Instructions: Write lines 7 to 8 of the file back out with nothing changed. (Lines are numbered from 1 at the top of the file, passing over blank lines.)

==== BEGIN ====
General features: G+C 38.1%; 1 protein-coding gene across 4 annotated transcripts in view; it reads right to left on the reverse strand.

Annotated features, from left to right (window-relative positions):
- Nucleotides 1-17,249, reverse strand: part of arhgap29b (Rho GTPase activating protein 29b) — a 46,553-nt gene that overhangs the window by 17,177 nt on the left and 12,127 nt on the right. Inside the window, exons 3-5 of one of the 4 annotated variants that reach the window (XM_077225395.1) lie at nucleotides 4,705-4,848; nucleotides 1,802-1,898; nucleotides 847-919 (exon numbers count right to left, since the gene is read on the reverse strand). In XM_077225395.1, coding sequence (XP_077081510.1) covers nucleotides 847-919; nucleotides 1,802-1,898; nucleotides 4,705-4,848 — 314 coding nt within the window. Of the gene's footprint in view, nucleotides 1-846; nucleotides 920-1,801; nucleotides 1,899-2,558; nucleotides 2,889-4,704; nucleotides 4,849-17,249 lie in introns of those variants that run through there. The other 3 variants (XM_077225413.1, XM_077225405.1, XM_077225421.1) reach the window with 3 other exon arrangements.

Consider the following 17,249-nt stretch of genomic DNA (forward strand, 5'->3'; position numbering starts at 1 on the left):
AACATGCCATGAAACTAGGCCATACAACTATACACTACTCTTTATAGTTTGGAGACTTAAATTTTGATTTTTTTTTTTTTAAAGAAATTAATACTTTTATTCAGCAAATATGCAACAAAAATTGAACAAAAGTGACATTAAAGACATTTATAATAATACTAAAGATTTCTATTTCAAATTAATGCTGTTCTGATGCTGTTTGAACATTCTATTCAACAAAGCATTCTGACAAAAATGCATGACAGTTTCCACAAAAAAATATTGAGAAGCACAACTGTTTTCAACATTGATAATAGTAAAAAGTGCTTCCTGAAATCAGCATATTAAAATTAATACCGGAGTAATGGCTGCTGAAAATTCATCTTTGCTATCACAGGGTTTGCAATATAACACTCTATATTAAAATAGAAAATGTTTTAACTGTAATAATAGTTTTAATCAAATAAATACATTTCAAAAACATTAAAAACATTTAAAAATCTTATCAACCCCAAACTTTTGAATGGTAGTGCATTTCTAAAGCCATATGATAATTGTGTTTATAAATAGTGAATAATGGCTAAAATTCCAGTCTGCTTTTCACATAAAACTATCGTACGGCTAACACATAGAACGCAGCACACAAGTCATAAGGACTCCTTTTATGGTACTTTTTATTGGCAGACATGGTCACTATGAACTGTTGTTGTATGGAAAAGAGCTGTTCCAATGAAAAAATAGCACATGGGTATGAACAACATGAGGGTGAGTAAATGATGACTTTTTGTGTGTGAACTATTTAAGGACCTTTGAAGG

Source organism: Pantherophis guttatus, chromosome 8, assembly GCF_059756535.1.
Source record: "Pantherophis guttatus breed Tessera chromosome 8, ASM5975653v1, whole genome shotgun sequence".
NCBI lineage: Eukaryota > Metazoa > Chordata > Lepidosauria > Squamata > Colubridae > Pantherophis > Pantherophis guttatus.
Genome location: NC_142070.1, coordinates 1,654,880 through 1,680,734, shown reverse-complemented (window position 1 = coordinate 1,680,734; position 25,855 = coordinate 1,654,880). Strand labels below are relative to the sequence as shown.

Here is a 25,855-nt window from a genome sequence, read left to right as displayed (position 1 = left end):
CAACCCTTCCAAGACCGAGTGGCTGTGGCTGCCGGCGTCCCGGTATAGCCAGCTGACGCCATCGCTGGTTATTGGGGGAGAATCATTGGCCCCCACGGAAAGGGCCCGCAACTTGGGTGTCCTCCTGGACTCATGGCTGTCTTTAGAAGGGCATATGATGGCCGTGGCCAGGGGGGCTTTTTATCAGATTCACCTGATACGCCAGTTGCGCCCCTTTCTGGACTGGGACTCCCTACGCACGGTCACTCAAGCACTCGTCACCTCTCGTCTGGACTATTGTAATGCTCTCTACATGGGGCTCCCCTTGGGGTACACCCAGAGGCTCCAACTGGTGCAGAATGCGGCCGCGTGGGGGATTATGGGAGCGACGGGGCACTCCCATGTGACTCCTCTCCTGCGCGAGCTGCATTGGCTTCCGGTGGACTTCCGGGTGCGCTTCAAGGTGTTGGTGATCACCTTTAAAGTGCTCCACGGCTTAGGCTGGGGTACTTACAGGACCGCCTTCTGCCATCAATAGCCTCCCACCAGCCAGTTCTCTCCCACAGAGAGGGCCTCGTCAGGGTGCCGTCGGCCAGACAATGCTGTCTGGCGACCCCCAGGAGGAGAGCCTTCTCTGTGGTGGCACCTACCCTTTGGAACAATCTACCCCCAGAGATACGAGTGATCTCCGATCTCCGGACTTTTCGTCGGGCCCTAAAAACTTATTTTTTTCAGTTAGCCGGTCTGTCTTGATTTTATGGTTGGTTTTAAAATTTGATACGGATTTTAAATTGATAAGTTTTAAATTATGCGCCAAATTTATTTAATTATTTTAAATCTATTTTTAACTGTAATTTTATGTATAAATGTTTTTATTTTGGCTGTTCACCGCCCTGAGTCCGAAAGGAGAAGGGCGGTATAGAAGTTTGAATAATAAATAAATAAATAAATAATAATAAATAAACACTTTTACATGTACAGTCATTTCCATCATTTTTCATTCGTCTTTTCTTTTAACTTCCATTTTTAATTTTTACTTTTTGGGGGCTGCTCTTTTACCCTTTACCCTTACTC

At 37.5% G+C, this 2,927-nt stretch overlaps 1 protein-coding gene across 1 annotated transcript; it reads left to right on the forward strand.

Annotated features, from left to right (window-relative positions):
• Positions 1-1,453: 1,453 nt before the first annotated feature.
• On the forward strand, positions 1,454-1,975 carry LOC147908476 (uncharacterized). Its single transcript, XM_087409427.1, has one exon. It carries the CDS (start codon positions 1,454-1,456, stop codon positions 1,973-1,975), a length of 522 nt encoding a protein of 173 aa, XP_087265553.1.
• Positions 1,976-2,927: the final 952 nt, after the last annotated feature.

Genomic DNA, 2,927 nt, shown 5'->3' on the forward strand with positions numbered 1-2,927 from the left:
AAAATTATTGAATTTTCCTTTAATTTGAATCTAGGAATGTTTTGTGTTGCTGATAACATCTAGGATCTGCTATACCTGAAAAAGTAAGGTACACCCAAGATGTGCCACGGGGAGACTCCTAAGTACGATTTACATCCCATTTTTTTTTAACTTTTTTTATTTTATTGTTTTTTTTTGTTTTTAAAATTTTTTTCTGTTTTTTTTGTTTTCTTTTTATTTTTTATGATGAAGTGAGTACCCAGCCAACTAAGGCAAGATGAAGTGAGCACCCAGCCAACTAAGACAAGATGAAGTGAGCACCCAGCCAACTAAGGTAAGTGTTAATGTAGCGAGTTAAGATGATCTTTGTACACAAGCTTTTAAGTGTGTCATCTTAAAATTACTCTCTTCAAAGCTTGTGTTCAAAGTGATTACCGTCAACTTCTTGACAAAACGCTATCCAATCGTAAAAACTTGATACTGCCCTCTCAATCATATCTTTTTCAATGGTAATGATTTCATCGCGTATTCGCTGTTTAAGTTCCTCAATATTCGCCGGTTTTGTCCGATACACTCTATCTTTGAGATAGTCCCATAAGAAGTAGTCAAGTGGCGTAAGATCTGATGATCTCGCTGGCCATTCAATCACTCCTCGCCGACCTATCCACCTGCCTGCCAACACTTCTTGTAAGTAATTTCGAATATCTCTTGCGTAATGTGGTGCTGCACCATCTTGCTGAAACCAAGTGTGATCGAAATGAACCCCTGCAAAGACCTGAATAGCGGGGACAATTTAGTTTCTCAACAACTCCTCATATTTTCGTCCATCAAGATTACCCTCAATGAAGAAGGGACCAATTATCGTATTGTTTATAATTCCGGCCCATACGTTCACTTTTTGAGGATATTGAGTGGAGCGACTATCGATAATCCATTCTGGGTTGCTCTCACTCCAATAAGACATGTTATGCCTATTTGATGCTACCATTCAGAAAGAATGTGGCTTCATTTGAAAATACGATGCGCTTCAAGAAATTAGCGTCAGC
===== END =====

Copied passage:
Source record: "Pantherophis guttatus breed Tessera chromosome 8, ASM5975653v1, whole genome shotgun sequence".
NCBI lineage: Eukaryota > Metazoa > Chordata > Lepidosauria > Squamata > Colubridae > Pantherophis > Pantherophis guttatus.